Conditions for the Native American population of the Great Basin were erratic throughout the twentieth century. Signs of improvement first emerged as a result of President Franklin Roosevelt's Indian New Deal in the 1940s, while activism and legal victories in the 1970s have improved conditions significantly. Nevertheless, the communities continue to struggle against chronic poverty and all of the resulting problems: unemployment; substance abuse; and high suicide rates. Furthermore, fierce debates between "traditionalist" and "progressive" factions have split communities and hindered the population from presenting a united front in determining its future.
- Bannock, Idaho3:ix
- Colorado River
- Fremont culture (400 CE–1300 CE), Utah3:161
- Kawaiisu, southern inland California3:ix
- Mono, southeastern California
- Northern Paiute, eastern California, Nevada, Oregon, southwestern Idaho3:ix
- Kucadikadi, Mono Lake, California
- Shoshone (Shoshoni), Nevada, Idaho, California3:ix
- Western Shoshone, eastern California, Nevada, north Utah, southeastern Idaho3:282
- Northern Shoshone, Idaho3:306
- Agaideka (Salmon Eaters), Snake River and Lemhi, Idaho
- Kammedeka (Jackrabbit Eaters), Snake River, Idaho to the Great Salt Lake, Utah
- Lemhi Shoshone, Lemhi River Valley, Idaho
- Pohogwe (People of the Sagebrush Butte) or Fort Hall Shoshone, Idaho
- Tukudeka (Mountain Sheep Eaters), central Idaho, southern Montana, and Yellowstone, Wyoming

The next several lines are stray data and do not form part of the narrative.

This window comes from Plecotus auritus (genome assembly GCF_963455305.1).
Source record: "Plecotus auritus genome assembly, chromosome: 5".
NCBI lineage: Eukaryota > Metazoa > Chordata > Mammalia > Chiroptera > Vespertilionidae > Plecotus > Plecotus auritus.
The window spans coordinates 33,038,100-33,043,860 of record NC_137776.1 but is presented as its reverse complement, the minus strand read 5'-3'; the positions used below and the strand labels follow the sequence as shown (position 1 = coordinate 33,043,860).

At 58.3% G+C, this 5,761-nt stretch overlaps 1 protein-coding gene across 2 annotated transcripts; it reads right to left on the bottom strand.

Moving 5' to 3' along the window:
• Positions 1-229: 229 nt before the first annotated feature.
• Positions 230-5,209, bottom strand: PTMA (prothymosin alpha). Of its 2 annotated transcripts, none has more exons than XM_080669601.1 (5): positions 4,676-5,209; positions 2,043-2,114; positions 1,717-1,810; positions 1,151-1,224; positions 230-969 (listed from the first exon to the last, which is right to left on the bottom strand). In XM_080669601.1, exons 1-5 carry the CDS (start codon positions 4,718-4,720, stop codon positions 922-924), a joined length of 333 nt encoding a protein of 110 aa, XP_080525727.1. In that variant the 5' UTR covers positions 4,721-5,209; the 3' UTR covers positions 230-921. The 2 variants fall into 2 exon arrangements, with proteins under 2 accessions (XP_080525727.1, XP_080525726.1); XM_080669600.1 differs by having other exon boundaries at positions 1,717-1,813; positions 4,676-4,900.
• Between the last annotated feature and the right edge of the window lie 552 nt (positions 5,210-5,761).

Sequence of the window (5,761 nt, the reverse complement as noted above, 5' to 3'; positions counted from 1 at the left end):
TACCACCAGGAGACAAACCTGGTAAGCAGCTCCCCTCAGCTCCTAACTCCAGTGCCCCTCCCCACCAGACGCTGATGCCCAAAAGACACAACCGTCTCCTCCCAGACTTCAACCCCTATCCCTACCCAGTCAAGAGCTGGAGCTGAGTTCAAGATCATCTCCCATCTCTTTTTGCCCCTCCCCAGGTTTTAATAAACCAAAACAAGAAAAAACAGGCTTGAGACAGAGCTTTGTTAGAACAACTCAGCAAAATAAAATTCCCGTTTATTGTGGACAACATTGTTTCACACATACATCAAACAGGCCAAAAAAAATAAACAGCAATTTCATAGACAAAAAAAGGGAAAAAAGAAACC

- Yahandeka (Groundhog Eaters), Boise, Payette, and Weiser Rivers, Idaho
- Eastern Shoshone, Wyoming3:335
- Coso People, of Coso Rock Art District in the Coso Range, Mojave Desert California
- Timbisha or Panamint or Koso, southeastern California
- Ute, Colorado, Utah, northern New Mexico3:ix,282,340
- Capote, southeastern Colorado and New Mexico3:339
- Moanunts, Salina, Utah
- Muache, south and central Colorado3:282
- Pahvant, western Utah
- Sanpits, central Utah
- Timpanogots, north central Utah
- Uintah, Utah
- Uncompahgre or Taviwach, central and northern Colorado
- Weeminuche, western Colorado, eastern Utah, northwestern New Mexico
- White River Utes (Parusanuch and Yampa), Colorado and eastern Utah
- Washo, Nevada and California
- Pritzker, Barry M (2000). A Native American Encyclopedia: History, Culture, and Peoples (Google Books). Oxford: Oxford University Press. p. 220. ISBN 978-0-19-513877-1. Retrieved 2010-06-04.
- Archaeology, Cultural Transmission, and the Indigenous Native American Indians of the Great Basin Region of North America
- D'Azevedo, Warren L (editor) (1986). "Volume 11: Great Basin". Handbook of North American Indians (Washington, DC: Smithsonian Institution). ISBN 978-0-16-004581-3.
- Nicholas, Walter S. "A Short History of Johnsondale". RRanch.org. Retrieved 2010-06-04.